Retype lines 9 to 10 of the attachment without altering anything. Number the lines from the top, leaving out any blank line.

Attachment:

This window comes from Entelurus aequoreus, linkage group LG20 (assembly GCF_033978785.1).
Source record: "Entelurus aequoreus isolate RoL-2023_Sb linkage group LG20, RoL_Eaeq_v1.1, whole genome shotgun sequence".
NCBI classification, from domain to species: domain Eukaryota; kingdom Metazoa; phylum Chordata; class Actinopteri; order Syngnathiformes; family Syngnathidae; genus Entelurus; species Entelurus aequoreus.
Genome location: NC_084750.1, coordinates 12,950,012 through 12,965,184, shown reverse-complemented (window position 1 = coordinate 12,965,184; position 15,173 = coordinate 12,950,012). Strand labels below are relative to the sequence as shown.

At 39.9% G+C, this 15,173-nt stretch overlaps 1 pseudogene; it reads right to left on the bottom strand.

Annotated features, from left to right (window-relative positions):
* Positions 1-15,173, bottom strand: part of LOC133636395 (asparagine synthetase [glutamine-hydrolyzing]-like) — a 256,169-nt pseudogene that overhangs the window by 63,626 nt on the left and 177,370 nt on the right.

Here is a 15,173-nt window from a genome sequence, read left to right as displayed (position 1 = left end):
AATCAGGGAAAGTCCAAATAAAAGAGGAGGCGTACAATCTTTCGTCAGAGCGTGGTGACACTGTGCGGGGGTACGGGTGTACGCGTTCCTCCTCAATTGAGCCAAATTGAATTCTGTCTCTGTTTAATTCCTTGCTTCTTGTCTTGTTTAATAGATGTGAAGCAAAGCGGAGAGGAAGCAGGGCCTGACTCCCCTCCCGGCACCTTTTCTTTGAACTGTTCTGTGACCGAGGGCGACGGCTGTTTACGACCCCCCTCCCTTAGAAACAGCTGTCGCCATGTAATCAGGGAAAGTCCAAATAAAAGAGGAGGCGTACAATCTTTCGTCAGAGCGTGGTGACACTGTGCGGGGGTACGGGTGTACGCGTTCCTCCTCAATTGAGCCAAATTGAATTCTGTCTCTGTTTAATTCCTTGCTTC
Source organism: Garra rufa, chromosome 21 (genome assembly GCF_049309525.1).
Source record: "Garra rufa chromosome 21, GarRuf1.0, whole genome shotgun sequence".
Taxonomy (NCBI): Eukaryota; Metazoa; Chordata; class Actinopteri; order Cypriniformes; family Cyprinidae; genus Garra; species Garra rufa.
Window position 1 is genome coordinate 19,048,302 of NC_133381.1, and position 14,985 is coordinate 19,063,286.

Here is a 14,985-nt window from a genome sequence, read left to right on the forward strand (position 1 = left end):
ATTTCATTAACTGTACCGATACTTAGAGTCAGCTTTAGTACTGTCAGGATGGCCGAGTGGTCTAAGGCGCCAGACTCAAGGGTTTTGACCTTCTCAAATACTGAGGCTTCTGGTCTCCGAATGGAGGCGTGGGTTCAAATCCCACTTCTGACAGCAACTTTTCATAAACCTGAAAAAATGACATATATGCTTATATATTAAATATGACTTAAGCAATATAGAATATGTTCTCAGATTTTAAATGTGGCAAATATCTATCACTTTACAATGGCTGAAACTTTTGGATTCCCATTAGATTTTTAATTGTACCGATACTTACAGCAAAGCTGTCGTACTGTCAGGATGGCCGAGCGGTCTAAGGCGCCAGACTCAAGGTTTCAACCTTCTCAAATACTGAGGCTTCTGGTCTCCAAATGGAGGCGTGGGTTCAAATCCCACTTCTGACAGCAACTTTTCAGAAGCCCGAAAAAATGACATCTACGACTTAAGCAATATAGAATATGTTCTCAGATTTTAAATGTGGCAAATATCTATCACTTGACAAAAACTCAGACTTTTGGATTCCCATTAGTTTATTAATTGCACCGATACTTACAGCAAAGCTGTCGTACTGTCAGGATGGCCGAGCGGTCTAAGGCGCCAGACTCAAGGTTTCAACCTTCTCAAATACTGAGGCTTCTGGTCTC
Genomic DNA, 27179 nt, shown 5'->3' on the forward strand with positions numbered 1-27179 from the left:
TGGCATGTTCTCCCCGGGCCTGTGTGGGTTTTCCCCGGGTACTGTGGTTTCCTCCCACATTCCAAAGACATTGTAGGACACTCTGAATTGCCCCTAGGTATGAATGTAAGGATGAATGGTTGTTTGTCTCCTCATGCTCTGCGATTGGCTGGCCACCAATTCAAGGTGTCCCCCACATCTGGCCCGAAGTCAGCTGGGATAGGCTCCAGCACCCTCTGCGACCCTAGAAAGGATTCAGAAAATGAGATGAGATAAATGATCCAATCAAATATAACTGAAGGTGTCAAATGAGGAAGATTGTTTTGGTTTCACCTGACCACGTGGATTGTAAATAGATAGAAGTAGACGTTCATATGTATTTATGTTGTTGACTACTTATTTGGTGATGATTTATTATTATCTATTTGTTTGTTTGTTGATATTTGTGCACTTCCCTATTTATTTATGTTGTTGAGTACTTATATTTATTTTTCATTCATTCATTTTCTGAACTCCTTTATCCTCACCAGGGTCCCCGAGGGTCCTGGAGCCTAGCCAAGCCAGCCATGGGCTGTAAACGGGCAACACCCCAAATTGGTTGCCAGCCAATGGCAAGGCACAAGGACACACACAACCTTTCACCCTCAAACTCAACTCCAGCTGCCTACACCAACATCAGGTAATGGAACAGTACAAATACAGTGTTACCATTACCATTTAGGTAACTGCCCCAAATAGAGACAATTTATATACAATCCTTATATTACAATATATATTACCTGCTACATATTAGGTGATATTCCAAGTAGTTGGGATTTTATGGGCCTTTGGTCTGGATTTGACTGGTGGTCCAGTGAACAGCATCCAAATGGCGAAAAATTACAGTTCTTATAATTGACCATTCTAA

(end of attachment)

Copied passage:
AATCAGGGAAAGTCCAAATAAAAGAGGAGGCGTACAATCTTTCGTCAGAGCGTGGTGACACTGTGCGGGGGTACGGGTGTACGCGTTCCTCCTCAATTGAGCCAAATTGAATTCTGTCTCTGTTTAATTCCTTGCTTCTTGTCTTGTTTAATAGATGTGAAGCAAAGCGGAGAGGAAGCAGGGCCTGACTCCCCTCCCGGCACCTTTTCTTTGAACTGTTCTGTGACCGAGGGCGACGGCTGTTTACGACCCCCCTCCCTTAGAAACAGCTGTCGCCATGTAATCAGGGAAAGTCCAAATAAAAGAGGAGGCGTACAATCTTTCGTCAGAGCGTGGTGACACTGTGCGGGGGTACGGGTGTACGCGTTCCTCCTCAATTGAGCCAAATTGAATTCTGTCTCTGTTTAATTCCTTGCTTC
Source organism: Garra rufa, chromosome 21 (genome assembly GCF_049309525.1).